A new screening tool can identify twice as many women with ovarian cancer as compared with conventional methods, according to results published in the Journal of Clinical Oncology.
The test works by detecting changing levels of CA125, a protein in women’s blood linked to ovarian cancer. This approach differs from conventional strategies in that conventional screening methods use a fixed “cut-off” point for CA125.
This new method was able to identify cancer in 86% of patients with invasive epithelial ovarian cancer compared with 48% of women in clinical practice when the conventional strategy is used.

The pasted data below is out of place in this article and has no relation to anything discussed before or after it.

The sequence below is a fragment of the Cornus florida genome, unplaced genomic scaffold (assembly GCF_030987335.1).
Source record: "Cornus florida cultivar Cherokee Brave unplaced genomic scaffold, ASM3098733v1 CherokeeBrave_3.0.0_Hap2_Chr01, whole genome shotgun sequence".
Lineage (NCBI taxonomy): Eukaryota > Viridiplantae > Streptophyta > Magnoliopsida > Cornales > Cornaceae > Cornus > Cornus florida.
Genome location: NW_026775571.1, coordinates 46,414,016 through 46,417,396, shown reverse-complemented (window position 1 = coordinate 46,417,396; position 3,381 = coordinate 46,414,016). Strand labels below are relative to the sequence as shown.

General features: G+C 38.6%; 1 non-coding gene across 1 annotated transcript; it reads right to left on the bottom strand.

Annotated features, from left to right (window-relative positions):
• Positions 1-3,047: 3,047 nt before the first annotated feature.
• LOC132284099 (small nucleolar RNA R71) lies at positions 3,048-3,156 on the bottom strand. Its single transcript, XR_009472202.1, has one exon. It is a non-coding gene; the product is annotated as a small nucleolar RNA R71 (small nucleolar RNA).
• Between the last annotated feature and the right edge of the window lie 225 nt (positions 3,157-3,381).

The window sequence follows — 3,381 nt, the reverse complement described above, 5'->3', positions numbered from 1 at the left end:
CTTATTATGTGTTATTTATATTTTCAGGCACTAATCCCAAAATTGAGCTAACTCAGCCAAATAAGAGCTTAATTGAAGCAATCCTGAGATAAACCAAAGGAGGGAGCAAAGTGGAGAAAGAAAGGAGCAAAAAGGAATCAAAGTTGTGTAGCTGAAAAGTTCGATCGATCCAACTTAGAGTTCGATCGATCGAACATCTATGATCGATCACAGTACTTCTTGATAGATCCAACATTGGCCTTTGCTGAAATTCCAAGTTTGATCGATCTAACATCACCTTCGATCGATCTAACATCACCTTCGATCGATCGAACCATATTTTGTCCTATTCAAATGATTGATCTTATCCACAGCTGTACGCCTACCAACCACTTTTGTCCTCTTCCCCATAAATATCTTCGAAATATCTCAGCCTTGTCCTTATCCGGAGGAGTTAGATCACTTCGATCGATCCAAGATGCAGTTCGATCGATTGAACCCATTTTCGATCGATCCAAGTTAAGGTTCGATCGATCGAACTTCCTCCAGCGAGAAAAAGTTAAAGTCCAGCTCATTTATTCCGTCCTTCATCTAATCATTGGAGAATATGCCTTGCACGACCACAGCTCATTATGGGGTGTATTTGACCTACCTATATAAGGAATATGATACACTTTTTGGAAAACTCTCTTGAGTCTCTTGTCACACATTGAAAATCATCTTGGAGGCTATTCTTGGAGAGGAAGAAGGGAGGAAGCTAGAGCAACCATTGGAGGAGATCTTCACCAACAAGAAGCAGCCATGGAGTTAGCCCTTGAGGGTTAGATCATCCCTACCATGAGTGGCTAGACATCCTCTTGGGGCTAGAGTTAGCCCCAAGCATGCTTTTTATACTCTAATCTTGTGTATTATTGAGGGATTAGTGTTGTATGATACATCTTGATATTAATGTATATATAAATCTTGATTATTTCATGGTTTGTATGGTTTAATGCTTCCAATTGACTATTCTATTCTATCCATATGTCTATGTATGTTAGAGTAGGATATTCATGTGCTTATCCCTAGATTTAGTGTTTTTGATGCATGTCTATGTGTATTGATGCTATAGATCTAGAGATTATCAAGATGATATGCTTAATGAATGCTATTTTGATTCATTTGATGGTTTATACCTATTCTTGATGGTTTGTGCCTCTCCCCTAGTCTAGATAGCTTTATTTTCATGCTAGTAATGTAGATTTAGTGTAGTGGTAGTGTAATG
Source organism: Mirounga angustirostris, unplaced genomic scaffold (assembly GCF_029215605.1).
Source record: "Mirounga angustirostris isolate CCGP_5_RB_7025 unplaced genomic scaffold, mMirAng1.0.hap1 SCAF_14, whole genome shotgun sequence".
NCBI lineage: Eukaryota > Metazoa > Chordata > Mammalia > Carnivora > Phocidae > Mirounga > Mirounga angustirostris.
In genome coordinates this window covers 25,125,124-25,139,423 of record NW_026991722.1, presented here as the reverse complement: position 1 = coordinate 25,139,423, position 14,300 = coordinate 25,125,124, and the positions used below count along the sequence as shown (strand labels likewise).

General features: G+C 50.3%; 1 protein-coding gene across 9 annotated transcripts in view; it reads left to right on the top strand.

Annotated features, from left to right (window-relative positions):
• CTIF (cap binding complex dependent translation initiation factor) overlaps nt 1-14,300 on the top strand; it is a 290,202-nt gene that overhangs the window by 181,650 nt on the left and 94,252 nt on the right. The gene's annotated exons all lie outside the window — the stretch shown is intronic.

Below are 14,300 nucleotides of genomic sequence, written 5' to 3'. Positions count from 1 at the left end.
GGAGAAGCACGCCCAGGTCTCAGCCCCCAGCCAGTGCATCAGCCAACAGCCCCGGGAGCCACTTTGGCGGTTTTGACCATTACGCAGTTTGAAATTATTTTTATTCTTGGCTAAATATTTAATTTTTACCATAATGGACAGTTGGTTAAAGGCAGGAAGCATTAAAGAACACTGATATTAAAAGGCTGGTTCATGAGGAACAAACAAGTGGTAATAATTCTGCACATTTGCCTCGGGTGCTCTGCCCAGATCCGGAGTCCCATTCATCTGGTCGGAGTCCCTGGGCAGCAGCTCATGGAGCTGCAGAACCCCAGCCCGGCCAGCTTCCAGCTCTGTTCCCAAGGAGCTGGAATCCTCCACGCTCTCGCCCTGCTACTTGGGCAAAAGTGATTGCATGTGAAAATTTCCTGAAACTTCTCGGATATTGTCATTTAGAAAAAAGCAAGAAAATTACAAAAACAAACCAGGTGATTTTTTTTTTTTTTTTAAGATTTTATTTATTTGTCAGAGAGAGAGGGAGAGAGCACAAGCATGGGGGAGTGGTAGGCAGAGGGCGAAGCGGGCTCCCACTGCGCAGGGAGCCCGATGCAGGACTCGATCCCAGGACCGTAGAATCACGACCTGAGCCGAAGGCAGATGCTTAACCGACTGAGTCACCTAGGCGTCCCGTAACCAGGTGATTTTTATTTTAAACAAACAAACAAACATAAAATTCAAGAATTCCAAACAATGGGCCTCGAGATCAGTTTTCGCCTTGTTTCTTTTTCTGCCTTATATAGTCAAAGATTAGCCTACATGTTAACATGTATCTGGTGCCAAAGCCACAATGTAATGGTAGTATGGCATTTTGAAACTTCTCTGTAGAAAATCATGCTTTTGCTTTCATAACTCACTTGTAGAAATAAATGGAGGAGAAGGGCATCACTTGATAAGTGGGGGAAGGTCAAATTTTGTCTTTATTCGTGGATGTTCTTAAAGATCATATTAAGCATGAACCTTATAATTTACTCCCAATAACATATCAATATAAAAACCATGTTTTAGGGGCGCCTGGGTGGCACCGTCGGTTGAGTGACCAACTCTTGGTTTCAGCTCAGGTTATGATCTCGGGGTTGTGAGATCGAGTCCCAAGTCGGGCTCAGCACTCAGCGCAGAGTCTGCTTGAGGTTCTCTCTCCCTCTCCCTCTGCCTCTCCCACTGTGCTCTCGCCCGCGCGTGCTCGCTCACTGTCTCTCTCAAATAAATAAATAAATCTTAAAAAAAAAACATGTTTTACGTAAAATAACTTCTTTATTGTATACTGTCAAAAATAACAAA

“There is currently no national screening program for ovarian cancer, as research to date has been unable to provide enough evidence that any one method would improve early detection of tumors,” said Professor Usha Menon, UK Collaborative Trial of Ovarian Cancer Screening (UKCTOCS) co-principal investigator and trial coordinator at University College London.
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“These results are therefore very encouraging. They show that use of an early detection strategy based on an individual’s CA125 profile significantly improved cancer detection compared to what we’ve seen in previous screening trials.”
The study evaluated 46,237 women who were screened yearly for ovarian cancer. A blood test analyzed their CA125 levels and a computer algorithm determined their risk of ovarian cancer based on their CA125 levels and their age.
- New screening technique could pick up twice as many women with ovarian cancer. EurekAlert. May 4, 2015. http://www.eurekalert.org/pub_releases/2015-05/ucl-nst043015.php.